In these two photos you can see that I have started to assemble the right aileron. I riveted the leading edge end ribs to the spar first. This is much easier to do now then if you wait until the leading edge skin is on like I did on the left aileron. Next I attached the balance weight to the end ribs. I did not photo it but I countersunk the holes in the balance weight and dimpled the leading edge by using a dimple die in a special rivet set and the 3X rivet gun. These dimples came out much nicer than the ones on the left aileron that I used the "C" frame on.
The photo above left shows the leading edge attached to the balance weight. As I have so far, all the blind rivets are aircraft quality Cherry Max rivets. In this case they are P/N CR3214-4-3.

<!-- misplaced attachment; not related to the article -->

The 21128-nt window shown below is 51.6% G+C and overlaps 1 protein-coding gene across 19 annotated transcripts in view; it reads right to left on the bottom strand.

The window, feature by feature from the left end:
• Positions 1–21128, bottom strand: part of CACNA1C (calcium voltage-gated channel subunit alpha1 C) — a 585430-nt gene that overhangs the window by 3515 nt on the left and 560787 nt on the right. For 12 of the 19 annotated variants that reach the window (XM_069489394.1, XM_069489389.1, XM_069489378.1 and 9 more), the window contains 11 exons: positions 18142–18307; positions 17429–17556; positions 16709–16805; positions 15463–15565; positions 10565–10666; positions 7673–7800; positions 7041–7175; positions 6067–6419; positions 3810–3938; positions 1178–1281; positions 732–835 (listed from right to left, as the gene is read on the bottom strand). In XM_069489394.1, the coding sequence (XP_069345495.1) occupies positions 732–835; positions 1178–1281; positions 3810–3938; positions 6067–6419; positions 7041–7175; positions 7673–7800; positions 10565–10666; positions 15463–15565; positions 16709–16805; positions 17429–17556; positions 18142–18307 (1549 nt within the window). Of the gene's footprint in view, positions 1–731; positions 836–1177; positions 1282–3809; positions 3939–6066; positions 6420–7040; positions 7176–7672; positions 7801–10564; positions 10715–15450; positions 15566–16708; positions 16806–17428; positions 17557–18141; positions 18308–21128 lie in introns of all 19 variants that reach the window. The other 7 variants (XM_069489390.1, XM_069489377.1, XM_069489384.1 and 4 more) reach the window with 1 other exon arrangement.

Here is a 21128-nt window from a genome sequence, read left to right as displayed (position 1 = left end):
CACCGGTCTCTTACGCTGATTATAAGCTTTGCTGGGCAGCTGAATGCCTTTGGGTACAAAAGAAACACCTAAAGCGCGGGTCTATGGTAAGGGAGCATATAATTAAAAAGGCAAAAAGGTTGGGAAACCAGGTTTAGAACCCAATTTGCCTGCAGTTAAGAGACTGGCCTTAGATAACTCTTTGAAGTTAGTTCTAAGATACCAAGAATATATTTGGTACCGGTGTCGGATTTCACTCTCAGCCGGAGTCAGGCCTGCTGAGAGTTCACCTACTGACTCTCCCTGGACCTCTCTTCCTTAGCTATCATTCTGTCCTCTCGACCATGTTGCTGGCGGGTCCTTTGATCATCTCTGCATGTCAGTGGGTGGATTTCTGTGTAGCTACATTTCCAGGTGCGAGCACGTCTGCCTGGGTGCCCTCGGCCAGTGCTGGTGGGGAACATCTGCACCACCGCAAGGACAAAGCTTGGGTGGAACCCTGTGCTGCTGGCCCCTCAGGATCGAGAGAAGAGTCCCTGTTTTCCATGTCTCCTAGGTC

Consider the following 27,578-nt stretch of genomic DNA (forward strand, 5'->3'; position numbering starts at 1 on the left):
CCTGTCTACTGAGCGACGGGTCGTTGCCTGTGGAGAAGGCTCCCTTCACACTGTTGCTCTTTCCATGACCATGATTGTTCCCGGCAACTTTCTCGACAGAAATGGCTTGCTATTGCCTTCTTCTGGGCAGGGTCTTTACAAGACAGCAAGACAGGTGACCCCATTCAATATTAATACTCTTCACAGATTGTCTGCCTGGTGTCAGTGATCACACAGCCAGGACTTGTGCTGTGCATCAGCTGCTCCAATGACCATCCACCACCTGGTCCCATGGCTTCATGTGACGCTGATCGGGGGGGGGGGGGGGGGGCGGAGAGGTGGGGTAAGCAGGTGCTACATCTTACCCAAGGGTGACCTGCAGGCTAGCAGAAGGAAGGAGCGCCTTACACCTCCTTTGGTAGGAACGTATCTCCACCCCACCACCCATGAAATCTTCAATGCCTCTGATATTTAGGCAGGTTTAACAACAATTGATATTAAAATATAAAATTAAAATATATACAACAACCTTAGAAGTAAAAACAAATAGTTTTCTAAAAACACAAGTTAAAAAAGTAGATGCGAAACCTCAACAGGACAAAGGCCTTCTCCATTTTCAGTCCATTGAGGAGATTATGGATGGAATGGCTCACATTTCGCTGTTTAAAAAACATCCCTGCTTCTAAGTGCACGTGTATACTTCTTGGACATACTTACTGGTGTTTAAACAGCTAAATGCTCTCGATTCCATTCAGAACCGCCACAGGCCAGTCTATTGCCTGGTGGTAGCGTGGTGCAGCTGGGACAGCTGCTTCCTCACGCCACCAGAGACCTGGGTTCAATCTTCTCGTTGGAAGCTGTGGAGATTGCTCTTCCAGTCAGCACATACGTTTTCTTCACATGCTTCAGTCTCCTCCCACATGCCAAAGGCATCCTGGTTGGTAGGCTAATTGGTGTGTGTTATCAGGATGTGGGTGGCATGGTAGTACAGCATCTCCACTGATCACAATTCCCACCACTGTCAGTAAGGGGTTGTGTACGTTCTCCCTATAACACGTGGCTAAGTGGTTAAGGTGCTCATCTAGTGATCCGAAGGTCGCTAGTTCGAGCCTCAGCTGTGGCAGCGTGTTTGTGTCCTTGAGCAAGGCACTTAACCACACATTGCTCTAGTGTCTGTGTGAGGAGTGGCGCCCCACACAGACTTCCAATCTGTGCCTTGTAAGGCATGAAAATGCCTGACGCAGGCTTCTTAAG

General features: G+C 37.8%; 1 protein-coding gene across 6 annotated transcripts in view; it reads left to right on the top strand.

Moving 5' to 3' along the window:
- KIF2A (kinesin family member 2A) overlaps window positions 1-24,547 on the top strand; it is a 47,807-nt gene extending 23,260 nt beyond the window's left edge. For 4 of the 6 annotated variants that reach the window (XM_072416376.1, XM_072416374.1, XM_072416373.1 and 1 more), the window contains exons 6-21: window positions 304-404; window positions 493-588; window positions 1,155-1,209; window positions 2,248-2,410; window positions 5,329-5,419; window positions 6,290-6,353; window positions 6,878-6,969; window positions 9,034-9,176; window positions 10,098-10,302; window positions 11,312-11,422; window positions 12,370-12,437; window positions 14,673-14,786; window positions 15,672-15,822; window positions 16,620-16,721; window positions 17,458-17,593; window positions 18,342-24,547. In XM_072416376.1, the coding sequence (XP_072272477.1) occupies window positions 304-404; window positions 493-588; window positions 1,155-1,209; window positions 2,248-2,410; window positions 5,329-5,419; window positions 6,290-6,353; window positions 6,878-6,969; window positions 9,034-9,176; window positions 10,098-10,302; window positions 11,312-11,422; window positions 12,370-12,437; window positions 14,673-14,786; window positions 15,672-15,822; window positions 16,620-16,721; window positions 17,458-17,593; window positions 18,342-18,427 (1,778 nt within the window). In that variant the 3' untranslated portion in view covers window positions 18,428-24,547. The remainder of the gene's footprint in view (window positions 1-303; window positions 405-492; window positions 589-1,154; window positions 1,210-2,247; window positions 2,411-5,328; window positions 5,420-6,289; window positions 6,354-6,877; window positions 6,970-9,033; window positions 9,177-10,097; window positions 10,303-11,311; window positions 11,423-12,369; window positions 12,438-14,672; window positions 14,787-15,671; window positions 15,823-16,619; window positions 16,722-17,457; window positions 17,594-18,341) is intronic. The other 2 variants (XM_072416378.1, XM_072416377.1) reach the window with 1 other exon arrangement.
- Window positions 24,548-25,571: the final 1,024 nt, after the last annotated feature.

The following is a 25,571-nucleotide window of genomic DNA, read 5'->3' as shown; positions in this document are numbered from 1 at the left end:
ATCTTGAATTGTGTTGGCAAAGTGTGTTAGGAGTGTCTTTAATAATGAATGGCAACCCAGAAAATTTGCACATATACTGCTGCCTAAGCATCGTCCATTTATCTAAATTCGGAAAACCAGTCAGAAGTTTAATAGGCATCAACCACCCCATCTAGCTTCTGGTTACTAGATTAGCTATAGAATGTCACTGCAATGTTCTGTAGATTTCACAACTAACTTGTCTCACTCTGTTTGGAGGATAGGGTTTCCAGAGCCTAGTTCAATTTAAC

Next on the list was the installation of the stiffeners. I back riveted them like I did to all of the other flight controls to this point. I also installed them wet with sealer like I did with the left aileron. I want to see if the cracking that they are trying to avoid is vibration between the stiffener and the trailing edge of the aileron skin so I am not going to put any sealer from the upper stiffeners to the lower ones.
Did I tell you that I like this 2X8 much better than the 2X4 that I used on the empennage flight controls? It is a good idea to carefully analyze the plans for details like this. I just knew that a 2X4 would work "just as good" when I was building the tail. I was wrong. In the photo at right it looks like I am really straining but actually I am trying not to bend the skin too far.